Interested in volunteering for some specific projects? Check our Volunteer Opportunities.
Directory dilemma In San Francisco, if you want a copy of the yellow pages, you have to ask for it. City law prohibits delivery of the phone books to anyone who hasn't specifically requested them. A similar opt-in system could cut down on the number of unwanted or unused phone books that sit in piles at Rochester-area apartment buildings and office complexes, says Frank Regan, chair of the local Sierra Club's Zero Waste Committee. And Regan says he and other like-minded club members are planning to start a campaign for a local opt-in law. (May 1, 2013) Rochester City Newspaper
The Good, The Bags, and Earth Day You see them just about everywhere, and on this Earth Day, the plastic shopping bag is getting some attention. And not in a good way. "I don't think we think that eventually this stuff has to go someplace," said Frank Regan, Sierra Club. "And it does go someplace." They dangle from trees, like ugly ornaments. Shuffle down streets, like plastic tumbleweeds. "I think most people think they're a way of life." (April 22, 2013) Rochester YNN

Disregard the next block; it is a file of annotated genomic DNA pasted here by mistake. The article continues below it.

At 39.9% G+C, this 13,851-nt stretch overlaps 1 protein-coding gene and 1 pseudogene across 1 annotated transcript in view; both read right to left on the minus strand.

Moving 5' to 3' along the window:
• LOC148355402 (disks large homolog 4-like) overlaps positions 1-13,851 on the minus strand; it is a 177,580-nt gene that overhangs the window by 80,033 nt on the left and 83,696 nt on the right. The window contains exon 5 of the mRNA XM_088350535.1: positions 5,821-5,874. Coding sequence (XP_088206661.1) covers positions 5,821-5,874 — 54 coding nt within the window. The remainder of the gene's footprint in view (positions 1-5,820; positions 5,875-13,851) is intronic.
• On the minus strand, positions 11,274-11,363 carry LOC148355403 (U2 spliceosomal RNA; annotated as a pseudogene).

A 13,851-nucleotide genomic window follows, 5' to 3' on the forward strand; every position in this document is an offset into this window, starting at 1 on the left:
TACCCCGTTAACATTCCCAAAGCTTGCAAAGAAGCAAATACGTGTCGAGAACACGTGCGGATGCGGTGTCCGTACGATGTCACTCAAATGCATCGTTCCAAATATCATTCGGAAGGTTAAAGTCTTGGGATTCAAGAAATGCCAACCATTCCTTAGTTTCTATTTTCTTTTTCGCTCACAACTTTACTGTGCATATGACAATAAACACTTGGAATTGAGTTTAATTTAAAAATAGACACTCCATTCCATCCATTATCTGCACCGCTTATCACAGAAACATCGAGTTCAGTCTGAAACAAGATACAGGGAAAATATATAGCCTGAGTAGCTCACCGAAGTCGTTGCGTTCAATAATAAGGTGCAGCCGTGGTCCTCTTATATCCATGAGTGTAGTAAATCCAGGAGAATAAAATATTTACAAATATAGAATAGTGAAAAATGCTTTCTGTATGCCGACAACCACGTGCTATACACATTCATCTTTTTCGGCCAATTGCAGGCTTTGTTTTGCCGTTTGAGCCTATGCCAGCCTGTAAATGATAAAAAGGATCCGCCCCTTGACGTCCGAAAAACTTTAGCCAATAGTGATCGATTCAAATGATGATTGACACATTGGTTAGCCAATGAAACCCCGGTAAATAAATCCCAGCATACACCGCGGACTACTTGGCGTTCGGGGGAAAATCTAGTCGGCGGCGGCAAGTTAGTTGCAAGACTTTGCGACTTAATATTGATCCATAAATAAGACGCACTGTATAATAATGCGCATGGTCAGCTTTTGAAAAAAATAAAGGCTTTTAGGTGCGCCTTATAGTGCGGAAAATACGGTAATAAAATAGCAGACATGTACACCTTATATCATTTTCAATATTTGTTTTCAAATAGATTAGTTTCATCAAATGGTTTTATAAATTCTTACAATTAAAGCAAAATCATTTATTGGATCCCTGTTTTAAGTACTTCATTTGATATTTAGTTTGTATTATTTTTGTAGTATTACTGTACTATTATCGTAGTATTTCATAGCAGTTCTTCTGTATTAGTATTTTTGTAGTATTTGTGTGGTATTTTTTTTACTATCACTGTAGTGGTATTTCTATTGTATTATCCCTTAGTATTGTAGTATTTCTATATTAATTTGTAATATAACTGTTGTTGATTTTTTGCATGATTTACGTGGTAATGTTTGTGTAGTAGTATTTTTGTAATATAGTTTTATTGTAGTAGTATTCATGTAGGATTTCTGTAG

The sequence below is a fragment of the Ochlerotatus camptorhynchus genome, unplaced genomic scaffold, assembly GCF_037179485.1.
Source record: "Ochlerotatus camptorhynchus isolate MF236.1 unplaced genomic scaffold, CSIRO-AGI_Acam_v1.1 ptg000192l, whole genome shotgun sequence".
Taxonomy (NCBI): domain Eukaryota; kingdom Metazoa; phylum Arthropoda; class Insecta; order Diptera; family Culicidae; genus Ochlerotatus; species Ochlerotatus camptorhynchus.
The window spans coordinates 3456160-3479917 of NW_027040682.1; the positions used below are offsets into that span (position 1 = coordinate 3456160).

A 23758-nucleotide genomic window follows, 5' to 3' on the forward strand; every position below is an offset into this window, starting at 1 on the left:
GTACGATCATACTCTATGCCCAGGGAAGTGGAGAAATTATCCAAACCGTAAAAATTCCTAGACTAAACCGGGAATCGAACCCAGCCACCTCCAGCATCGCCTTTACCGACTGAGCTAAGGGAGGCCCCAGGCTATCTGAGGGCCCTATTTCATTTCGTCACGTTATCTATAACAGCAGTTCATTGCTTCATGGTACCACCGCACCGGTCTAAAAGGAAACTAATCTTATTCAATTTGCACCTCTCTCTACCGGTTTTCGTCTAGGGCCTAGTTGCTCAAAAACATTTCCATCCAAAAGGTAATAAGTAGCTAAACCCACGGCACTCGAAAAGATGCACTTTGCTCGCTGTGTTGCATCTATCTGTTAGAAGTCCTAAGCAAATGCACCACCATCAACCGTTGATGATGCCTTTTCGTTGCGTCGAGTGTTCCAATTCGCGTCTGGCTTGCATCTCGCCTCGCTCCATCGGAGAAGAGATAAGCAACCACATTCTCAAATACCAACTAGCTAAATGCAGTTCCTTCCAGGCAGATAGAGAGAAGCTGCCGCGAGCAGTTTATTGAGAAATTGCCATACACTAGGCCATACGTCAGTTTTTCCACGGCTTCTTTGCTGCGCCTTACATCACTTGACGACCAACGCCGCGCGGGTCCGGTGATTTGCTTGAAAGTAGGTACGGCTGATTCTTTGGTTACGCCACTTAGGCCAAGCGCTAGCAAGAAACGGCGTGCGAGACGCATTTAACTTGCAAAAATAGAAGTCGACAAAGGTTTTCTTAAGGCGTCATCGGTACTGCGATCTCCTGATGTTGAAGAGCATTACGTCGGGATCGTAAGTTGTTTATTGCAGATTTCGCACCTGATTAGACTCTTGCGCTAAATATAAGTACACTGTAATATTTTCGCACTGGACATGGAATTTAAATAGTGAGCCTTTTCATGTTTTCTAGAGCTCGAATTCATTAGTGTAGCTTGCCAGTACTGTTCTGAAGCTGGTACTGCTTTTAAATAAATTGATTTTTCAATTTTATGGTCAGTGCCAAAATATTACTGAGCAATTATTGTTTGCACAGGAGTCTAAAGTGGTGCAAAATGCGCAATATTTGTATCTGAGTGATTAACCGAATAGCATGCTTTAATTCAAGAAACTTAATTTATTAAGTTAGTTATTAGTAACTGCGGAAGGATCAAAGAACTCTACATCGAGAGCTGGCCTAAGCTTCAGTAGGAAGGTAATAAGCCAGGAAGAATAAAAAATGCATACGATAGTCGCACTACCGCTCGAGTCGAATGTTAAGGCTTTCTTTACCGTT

Zero Waste is a design principle for the 21st century; Producer Responsibility Recycling is the means for achieving a deep transformation of wasteful production and consumption.
We aim to lead the transition from traditional end-of-pipe waste "diversion" programs provided by local governments to "cradle to cradle" recycling systems designed, financed, and managed by producers, in order to drive improvements in product design, stimulate local economies and reduce climate change impacts of transportation- and energy-intensive product chains.
Phasing out land-filling and incinerating discarded resources is prerequisite to Zero Waste; hence the committee also coordinates Club work on waste disposal issues. The Sierra Club's policy for reducing waste is based on Zero Waste
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Earth911.com - Find Recycling Centers and Learn How To Recycle In our recycling database, we can help you find over 100,000 recycling locations across the country. With information provided by local governments, industry insiders, organizations and everyday consumers, you can recycle hundreds of products from packing peanuts to computers. We know where you need to go to get things done. We also continue to maintain our bilingual hot line, 1-800-CLEANUP.